Signs of Life


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The cold is getting to me. Earlier today, standing in Northwest Washington State’s Skagit river, it wasn’t so bad. With some sun coming through the trees, it almost felt like it was getting warmer. That helped. But, now, here in this motel room, it feels like I’ll never warm up. The sheet-thin fire retardant comforter isn’t the least bit comforting. The one and only wall-mounted radiant heater is cranked, but you’d never know it. That thing is a lost cause. So, another cold night. Long johns don’t fail me now.

This morning the old-timer crew at the cafe was talking about how they figured it’s been 20 years since Concrete saw a cold snap this severe. It’s been in the teens for about a week now. Exceptionally cold for Washington. And clear. These are less-than-ideal steelheading conditions.

The cold is getting to the fish too. That’s what Bill McMillan is saying in the morning. We’re walking along the river near his place on the Skagit. He’s lived here since 1998. Bill is a lifelong fisherman and a renowned conservationist. He’s acting as our guide/biologist/historian. He brings us up to speed on the Skagit’s history, the steelhead and his thoughts on their recovery. Overall, he’s encouraged. He’s done a lot of stream surveying and seen a lot of new fish spawning in the tributaries. He’s optimistic for the fish. These cold snaps though, they’re hard on the early run steelhead. Tributaries like Savage Creek become too shallow for the fish to access from the river’s main channel. So, they end up extending their stay in the Skagit. Then, those steelhead get fished hard, especially with all the traffic the river sees leading up to the river’s closure at the end of January. This is hard on the fish. Then again, it’s an unusually cold year and next winter Savage Creek could be a go.

Bill’s quick to mention Finney Creek too. Finney sees more late-run steelhead and Bill says he’s seen a lot of new steelhead spawning there. He smiles talking about it.

“Being able to watch the magic, of a place like Finney Creek recover, just a mile from my house,” Bill says. “That habitat was degraded by years and years of logging, but never the less, it’s recovering because we made some management changes in recent years. And today, it has one of the largest spawning populations that’s it’s had in probably the last 50 or 60 years.”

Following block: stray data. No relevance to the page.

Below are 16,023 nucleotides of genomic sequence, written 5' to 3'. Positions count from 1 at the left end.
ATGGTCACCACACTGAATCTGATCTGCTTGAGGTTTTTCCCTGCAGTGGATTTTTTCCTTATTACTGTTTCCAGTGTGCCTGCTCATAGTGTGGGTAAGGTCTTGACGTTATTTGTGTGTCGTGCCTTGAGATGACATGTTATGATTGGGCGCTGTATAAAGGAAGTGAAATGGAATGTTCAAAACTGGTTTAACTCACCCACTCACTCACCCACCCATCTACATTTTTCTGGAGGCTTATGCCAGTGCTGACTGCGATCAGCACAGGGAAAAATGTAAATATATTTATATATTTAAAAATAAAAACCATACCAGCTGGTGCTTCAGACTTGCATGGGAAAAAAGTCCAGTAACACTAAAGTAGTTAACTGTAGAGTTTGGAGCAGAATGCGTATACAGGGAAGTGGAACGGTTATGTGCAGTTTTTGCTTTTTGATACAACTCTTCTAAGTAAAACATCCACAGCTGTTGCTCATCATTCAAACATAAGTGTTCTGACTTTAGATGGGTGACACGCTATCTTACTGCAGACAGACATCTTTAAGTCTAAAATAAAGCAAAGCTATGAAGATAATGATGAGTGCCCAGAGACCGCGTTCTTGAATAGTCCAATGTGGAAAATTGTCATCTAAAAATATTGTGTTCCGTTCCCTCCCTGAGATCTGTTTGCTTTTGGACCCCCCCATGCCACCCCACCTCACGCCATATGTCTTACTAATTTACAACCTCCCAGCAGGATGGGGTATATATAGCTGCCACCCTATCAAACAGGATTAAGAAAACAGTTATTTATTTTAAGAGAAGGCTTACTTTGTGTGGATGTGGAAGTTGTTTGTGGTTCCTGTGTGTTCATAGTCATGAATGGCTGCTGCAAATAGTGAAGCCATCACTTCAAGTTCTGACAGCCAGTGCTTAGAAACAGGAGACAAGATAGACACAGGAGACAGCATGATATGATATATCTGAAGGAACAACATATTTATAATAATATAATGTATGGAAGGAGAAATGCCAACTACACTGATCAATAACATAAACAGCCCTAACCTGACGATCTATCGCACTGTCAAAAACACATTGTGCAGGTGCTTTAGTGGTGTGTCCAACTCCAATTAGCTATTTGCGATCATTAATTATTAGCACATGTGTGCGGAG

These fish have come a long way.

In 2007 the wild steelhead in the Skagit were listed as “threatened” under the Endangered Species Act. It was estimated as few as 2,500 fish remained in the river. The Washington State Department of Fish and Wildlife closed the river in 2010 during the later-winter months. Since then anglers have been limited to fishing for steelhead from December 1 until January 31 every year. But now, estimates put almost 8,500 steelhead in the Skagit. In 2016, the WA DFW submitted a plan to NOAA that calls for the opening of a catch-and-release winter/spring season on the Skagit. There’s talk that it could happen as soon as next year, but NOAA has the final say and as of now, they’ve made no indication about their timeline for reviewing DFW’s plan.

So, we wait and see. And shiver.

Now, we’re riding shotgun with Jerry French. His buddy Trevor Covich is manning the outboard, pinning the jet boat toward the next cobblestone bar. Jerry has been fishing the Skagit for more than 30 years. He’s credited for helping invent the Intruder fly and popularizing double-handed Spey casting. Jerry’s a true OG Skagit local. He guided on this river for a long time, but stepped away from guiding this season. He’s loving just fishing for himself. And he says he’d love to see the river open for February, March and April next year. He thinks the fish are doing well and catch-and-release anglers should get a go at it. Though, he admits, considering how much steelhead fishing has grown just in the time the river has been closed, he knows opening it up will inevitably lead to a lot of pressure on the fish.

“It’ll be a zoo,” Jerry says.

That’s Joe Rossano’s big worry. He’s been fishing the Skagit just about as long as Jerry. He was there during the early days of developing double-handed technique and gear. He’s just as much a steelhead junkie as Jerry, but he’s not so sure about opening the river yet. He’s really concerned it will see too much traffic and put too much stress on a still recovering steelhead population. Joe’s also taking all the other fish in the system into consideration.